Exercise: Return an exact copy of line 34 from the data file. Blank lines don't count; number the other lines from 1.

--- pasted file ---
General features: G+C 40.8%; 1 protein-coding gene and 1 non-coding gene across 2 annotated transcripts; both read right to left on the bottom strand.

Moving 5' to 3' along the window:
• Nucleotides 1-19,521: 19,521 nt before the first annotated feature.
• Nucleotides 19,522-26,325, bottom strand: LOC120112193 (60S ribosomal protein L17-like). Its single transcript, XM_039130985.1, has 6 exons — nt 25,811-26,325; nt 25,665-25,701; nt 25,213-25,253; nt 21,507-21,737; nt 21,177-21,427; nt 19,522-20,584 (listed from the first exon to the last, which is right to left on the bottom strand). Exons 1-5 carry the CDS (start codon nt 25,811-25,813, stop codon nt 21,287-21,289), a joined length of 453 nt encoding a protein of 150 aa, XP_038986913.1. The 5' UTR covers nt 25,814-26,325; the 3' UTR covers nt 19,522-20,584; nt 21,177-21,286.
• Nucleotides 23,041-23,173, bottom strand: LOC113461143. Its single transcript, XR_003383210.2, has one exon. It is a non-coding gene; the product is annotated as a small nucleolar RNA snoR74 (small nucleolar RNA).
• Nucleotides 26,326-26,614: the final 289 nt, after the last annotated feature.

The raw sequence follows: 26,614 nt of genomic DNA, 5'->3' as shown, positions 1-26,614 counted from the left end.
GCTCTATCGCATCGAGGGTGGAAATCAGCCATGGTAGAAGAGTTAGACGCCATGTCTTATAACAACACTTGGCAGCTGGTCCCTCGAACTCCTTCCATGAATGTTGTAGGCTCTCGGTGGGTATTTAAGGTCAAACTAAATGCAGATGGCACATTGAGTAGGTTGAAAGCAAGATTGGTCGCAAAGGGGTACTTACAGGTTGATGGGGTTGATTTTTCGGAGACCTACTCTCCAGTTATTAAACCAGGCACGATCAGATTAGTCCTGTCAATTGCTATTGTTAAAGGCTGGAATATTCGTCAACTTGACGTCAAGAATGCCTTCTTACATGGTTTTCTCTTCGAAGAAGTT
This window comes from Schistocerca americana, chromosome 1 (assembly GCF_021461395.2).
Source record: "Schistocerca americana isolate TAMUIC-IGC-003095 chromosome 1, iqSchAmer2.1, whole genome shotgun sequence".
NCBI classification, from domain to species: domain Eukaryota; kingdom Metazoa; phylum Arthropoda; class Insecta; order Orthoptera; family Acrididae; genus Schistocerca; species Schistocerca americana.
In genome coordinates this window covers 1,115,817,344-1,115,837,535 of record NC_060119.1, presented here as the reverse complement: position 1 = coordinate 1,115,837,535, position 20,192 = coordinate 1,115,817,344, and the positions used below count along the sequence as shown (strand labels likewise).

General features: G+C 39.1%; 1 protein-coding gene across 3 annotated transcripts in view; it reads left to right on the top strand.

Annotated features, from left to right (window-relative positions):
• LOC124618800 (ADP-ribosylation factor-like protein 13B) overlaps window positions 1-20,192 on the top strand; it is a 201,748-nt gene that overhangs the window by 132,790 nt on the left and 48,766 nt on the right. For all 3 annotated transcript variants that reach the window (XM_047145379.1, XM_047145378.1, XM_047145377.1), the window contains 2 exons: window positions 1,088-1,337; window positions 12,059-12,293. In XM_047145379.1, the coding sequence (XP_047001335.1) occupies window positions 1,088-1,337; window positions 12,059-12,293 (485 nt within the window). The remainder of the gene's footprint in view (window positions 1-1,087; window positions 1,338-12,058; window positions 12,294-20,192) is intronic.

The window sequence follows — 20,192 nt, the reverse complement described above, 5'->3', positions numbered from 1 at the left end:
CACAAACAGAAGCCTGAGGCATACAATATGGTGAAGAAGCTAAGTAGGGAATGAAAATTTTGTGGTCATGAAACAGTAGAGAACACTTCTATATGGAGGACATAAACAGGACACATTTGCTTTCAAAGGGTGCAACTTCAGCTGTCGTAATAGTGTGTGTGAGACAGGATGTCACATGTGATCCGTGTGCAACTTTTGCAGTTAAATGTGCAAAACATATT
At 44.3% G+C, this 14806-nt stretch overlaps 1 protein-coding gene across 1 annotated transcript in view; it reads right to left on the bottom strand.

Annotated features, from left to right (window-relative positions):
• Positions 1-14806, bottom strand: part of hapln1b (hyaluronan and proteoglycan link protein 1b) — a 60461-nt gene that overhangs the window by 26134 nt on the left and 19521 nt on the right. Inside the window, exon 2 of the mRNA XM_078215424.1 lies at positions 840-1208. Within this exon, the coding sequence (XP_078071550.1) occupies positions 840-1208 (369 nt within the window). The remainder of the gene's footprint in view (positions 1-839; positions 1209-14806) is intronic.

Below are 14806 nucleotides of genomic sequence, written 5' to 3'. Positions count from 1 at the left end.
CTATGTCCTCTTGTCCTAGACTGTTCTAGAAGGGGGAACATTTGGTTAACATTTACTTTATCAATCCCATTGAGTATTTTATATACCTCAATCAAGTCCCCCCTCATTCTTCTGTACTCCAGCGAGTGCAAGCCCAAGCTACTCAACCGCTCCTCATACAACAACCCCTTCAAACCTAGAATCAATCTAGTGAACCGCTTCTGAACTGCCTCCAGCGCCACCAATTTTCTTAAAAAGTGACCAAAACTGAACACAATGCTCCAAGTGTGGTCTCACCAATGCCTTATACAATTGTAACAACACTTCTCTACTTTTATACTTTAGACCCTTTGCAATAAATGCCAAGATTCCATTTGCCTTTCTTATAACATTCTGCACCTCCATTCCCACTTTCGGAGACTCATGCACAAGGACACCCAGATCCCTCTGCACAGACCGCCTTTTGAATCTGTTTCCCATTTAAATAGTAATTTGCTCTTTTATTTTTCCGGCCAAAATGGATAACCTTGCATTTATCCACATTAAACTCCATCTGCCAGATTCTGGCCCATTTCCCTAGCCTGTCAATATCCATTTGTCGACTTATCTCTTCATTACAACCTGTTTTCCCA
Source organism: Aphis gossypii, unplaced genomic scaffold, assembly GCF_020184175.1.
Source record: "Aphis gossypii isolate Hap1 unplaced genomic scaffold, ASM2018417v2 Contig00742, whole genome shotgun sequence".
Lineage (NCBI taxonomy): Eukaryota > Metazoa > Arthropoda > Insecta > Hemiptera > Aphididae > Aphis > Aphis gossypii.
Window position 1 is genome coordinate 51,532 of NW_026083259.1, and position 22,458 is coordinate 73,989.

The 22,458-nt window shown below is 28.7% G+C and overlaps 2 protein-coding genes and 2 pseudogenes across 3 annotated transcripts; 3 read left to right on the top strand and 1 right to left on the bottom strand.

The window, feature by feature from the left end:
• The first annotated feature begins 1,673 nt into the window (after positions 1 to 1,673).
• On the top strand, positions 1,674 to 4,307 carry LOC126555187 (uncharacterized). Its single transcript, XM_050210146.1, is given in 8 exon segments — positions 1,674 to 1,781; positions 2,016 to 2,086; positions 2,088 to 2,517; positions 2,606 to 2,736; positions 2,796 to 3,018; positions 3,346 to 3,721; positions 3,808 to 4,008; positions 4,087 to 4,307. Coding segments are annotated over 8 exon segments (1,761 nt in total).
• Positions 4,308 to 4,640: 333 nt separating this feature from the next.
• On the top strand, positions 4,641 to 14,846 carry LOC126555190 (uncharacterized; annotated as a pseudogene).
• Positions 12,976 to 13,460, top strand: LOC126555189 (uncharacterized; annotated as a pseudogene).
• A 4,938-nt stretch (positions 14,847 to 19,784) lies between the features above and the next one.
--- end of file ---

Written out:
• A 4,938-nt stretch (positions 14,847 to 19,784) lies between the features above and the next one.